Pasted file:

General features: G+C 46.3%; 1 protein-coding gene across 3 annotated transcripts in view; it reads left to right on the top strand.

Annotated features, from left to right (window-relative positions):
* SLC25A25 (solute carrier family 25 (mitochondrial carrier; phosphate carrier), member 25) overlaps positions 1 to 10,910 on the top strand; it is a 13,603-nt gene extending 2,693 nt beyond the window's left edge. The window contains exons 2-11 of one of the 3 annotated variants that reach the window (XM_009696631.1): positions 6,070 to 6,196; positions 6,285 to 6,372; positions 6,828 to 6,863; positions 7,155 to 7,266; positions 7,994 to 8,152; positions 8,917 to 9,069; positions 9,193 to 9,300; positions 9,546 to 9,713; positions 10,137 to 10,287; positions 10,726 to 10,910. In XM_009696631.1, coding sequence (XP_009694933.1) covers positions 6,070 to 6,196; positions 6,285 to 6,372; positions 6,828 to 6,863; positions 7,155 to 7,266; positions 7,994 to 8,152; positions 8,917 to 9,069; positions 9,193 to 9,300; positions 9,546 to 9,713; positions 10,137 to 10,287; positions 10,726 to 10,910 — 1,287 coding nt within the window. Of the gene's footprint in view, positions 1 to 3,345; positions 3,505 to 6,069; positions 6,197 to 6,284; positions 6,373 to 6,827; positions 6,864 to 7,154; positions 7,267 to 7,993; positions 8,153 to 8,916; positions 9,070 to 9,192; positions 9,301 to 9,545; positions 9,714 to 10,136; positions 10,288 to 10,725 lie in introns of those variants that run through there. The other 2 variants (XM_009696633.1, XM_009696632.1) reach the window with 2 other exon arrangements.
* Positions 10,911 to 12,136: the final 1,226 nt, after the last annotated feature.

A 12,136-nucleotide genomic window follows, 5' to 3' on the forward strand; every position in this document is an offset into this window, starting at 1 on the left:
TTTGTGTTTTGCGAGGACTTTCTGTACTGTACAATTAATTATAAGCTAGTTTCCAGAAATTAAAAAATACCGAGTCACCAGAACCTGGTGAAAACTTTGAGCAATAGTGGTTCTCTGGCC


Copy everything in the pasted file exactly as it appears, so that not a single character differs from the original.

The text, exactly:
General features: G+C 46.3%; 1 protein-coding gene across 3 annotated transcripts in view; it reads left to right on the top strand.

Annotated features, from left to right (window-relative positions):
* SLC25A25 (solute carrier family 25 (mitochondrial carrier; phosphate carrier), member 25) overlaps positions 1 to 10,910 on the top strand; it is a 13,603-nt gene extending 2,693 nt beyond the window's left edge. The window contains exons 2-11 of one of the 3 annotated variants that reach the window (XM_009696631.1): positions 6,070 to 6,196; positions 6,285 to 6,372; positions 6,828 to 6,863; positions 7,155 to 7,266; positions 7,994 to 8,152; positions 8,917 to 9,069; positions 9,193 to 9,300; positions 9,546 to 9,713; positions 10,137 to 10,287; positions 10,726 to 10,910. In XM_009696631.1, coding sequence (XP_009694933.1) covers positions 6,070 to 6,196; positions 6,285 to 6,372; positions 6,828 to 6,863; positions 7,155 to 7,266; positions 7,994 to 8,152; positions 8,917 to 9,069; positions 9,193 to 9,300; positions 9,546 to 9,713; positions 10,137 to 10,287; positions 10,726 to 10,910 — 1,287 coding nt within the window. Of the gene's footprint in view, positions 1 to 3,345; positions 3,505 to 6,069; positions 6,197 to 6,284; positions 6,373 to 6,827; positions 6,864 to 7,154; positions 7,267 to 7,993; positions 8,153 to 8,916; positions 9,070 to 9,192; positions 9,301 to 9,545; positions 9,714 to 10,136; positions 10,288 to 10,725 lie in introns of those variants that run through there. The other 2 variants (XM_009696633.1, XM_009696632.1) reach the window with 2 other exon arrangements.
* Positions 10,911 to 12,136: the final 1,226 nt, after the last annotated feature.

A 12,136-nucleotide genomic window follows, 5' to 3' on the forward strand; every position in this document is an offset into this window, starting at 1 on the left:
TTTGTGTTTTGCGAGGACTTTCTGTACTGTACAATTAATTATAAGCTAGTTTCCAGAAATTAAAAAATACCGAGTCACCAGAACCTGGTGAAAACTTTGAGCAATAGTGGTTCTCTGGCC